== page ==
Italian Customer Service


Peach

Uttering the words Italian and customer service in one breath is as bad as using King Herod and child care in the same sentence they just don’t go together, except in the case of our local macellaio. Mario knows this particular pazzo Inglese can be forced to buy his wonderful homemade sausages, fillets of steak and other tasty produce, all Mario has to do is point at them and say ancora? And I will nod happily and say si si.

I also receive incredible service from the local corner shop. Maria who serves behind the counter always serves me before anyone else in the shop. It doesn’t matter who is waiting to be served or how many people are queuing to pay she always says prego prego as she gestures me to the front of the queue. No no io sono bene. I will reply. But the other women who are either gossiping about local village life or queuing to pay soon join in prego prego they chant.

So I am forced to go to the front of the queue and using my appalling Italian start purchase my shopping. When Maria and the women first started to invite me to queue jump I initially thought it was due to the respect Mrs Sensible holds as the local school teacher; she is not called Mrs Sensible in the village but Maestra. It took the episode of the peaches for me to realise why they always let me go to the front of the queue.

Mrs Sensible sent me to the shop one afternoon to purchase five peaches, now I know you normally buy fruit by the weight but I am aware of my limitations when it comes to ordering in Italian so I began with Io Bisogno cinque pesche per favore, (I understand that I should us “vorrei” and not bisogno but it never sounds right when I say it) Maria gave me one of those looks that are saved for the village idiot, I hadn’t noticed at this point that one or two of the women were already giggling and snorting into their handkerchiefs, I just thought there was a cold going around.

Maria disappeared into the back of the shop where the freezers are kept. I thought this was really odd as the peaches were in baskets just to the right of me. Stupid old bat I thought. Maria returned with one box of fish fingers, one frozen fillet of fish in a box and what looked like a piece of old shoe leather that might or might not have been dried fish.

Fish Fingers

Fish Fingers

Erh no no!! I said, pesche I repeated pointing at the basket of peaches cinque pesche. Maria grinned and said pesca Peter pesca.

The women behind me were dabbing their eyes and thinking the pazzo inglese never fails to let us down this time he ordered five fish instead of five peaches. With as much dignity as I could muster I worked my way through the rest of my shopping and thankfully left the shop.

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24 thoughts on “Italian Customer Service

  1. Oh God, this made me laugh so hard as it reminded me so much of my time in Italy. I lived in the small place (Roe Volciano, close to Salo) and the atmosphere was just like that in the local shops!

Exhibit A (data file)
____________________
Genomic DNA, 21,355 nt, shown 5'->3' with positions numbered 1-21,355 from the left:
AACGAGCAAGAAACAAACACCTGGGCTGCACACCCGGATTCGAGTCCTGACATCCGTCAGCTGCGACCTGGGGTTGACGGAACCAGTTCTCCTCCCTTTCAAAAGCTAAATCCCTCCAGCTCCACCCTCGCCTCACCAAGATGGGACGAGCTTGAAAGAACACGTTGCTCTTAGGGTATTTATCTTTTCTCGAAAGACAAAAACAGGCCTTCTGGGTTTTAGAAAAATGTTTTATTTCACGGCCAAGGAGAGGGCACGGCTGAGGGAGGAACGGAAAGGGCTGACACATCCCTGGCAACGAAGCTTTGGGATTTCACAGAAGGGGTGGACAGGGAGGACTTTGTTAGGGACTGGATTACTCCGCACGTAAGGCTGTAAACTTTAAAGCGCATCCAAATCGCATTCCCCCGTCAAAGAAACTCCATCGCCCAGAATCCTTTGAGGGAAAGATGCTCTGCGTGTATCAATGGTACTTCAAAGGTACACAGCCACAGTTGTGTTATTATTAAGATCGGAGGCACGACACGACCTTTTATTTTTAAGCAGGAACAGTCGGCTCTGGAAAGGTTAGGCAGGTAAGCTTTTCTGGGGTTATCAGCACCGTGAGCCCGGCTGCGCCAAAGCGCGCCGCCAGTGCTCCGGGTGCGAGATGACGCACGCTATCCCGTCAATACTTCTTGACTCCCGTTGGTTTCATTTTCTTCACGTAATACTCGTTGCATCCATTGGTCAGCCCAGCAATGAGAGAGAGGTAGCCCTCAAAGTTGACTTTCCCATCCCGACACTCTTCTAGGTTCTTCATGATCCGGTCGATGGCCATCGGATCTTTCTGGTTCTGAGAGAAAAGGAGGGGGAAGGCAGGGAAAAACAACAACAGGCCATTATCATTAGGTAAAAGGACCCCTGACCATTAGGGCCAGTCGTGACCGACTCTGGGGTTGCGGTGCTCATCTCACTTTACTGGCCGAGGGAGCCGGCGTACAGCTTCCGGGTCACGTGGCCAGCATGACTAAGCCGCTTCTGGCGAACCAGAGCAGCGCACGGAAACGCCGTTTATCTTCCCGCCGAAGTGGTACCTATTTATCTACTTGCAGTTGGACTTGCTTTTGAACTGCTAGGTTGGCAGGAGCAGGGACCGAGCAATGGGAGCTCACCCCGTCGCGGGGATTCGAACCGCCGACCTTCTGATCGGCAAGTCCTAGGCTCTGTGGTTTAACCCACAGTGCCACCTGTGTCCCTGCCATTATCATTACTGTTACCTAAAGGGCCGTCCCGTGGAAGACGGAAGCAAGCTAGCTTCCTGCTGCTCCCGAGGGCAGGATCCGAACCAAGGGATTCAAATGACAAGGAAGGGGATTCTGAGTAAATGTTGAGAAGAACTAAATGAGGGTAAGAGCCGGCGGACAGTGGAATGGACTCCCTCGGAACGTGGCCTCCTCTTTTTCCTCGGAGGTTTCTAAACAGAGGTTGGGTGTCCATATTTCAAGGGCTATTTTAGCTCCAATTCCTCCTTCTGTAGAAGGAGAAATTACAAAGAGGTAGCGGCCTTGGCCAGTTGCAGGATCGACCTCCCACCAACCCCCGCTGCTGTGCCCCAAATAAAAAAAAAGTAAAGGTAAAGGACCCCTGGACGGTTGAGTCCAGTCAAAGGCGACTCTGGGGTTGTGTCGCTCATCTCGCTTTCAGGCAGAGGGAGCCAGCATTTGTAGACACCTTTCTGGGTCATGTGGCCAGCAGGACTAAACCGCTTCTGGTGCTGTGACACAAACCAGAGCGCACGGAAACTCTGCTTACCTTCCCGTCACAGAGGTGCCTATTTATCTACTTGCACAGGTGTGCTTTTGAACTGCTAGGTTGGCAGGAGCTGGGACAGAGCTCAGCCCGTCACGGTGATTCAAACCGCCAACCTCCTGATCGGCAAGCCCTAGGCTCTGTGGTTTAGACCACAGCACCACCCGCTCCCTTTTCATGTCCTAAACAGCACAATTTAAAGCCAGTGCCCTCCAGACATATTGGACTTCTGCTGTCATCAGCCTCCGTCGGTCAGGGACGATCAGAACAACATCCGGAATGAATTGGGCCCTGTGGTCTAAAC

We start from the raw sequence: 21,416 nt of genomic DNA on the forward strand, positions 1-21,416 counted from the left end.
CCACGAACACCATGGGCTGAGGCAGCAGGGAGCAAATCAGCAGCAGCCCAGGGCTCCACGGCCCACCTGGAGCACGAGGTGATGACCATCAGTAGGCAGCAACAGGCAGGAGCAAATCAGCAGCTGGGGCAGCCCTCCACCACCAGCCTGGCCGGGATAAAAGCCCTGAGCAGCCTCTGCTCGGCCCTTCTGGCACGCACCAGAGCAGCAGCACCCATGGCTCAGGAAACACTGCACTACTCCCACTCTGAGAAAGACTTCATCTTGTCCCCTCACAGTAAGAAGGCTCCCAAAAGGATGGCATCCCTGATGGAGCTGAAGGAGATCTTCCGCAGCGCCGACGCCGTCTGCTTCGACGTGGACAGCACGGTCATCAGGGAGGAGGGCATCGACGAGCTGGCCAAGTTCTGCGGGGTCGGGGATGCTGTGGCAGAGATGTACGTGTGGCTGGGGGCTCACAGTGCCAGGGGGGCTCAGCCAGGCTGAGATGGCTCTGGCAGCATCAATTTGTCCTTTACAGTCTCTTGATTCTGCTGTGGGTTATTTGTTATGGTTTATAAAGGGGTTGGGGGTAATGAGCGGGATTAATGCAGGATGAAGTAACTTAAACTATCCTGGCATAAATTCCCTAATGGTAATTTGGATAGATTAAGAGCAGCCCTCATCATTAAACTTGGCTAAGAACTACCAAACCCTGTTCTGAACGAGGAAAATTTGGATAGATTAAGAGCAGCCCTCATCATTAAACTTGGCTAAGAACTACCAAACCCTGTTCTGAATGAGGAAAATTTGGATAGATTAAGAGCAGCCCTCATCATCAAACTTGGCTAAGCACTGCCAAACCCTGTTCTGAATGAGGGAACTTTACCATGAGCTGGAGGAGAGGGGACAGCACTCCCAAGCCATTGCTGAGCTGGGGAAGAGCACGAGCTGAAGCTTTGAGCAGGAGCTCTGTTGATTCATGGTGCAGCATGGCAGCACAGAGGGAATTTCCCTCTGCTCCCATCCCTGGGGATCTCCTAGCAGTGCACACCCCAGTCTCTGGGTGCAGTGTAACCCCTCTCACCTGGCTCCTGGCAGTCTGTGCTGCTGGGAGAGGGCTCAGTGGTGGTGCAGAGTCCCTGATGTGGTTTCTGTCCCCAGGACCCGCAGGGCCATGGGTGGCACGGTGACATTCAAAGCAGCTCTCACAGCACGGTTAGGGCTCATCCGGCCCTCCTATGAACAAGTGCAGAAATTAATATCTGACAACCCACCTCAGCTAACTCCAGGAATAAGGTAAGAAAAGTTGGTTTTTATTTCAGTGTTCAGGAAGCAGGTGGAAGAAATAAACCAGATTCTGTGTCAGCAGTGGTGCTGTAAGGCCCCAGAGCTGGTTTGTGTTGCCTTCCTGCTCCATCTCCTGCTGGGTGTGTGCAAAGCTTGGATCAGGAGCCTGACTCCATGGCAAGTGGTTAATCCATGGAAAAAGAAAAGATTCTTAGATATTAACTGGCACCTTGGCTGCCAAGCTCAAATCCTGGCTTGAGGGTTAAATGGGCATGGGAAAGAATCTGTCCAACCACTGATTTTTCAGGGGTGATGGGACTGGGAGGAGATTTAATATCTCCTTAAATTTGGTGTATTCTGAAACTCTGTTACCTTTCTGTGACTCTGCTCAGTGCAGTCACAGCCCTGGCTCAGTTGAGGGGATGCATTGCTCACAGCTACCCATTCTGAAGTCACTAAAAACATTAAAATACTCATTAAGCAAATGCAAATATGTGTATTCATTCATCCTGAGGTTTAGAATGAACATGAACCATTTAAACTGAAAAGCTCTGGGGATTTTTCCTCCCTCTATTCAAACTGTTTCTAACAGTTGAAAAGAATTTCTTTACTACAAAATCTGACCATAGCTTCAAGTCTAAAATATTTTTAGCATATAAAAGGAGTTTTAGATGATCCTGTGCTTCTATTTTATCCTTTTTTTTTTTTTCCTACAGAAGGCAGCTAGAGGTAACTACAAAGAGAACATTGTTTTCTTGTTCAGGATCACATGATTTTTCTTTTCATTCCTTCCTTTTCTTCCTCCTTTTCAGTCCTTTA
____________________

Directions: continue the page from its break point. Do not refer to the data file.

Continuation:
Thank you,
    Daniela

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    • Hi Daniela, I can see the glint in their eye as I enter the shop. Maria can serve me without grinning or laughing, but the others just giggle into their hankies. I am glad I made you laugh and thank you for the comment it is great encouragement.

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    • It really isn’t fair. Sometimes I will ask Mrs Sensible the correct way to ask for something, and on my way to the shop I will chant the the sentence in my head just like we used to in school 2 x 5 =10 etc Only for someone to wave and shout caio and as I wave back and shout buongiorno I realise that I have forgot the sentence that Mrs Sensible had spent 5 mins teaching me.

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  2. A few years ago I was in Naples with a friend who spoke fluent Spanish – I don’t speak Spanish or Italian. So my friend seemed to be getting by pretty well – until in one shop she used the Spanish term for something and everyone fell about laughing because in local slang it meant something very rude. After that I was made to ask for everything in English, which took much longer…..

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    • You went to Naples!!!!!

      I drove into Naples by mistake and as I was frantically trying to find the way back to the motorway Mrs Sensible was stripping me of my watch, wallet etc.

      We had a minor domestic when she wanted to hide the Sat Nav in the glove box.

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      • Yeah went to Naples and had a great time – never had nothing nicked… of course given that my much missed mother was a skillful pickpocket herself I’ve learnt a thing or two about protecting myself from that sort of thing – the men in my mother’s family went in for burglary and left the dipping and hoisting to the women…..

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  3. So funny! Sounds like my Spanish. I never remember the name for “kill” and only remember “mata” which means murder. So the gardeners are used to me saying, “Por Favor mata los caracols.”
    Translation: “Please murder the snails.”
    🙂

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  4. I STILL confuse la sieppe and la siepe – not a problem if I have to write them (but how often does is one required to write cuttlefish or hedge?), but I can get into a mess with the pronunciation and I’ve lost count of the number of times I’ve spoken about “triming the cuttlefish” and how our “cuttlefish is growing rapidly this year”!

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    • Last Christmas, we had just finished a great meal at one of our Sicilian Aunties house, when I decided to thank her for the wonderful dog she had just served. Cane- dog Carne – meat.

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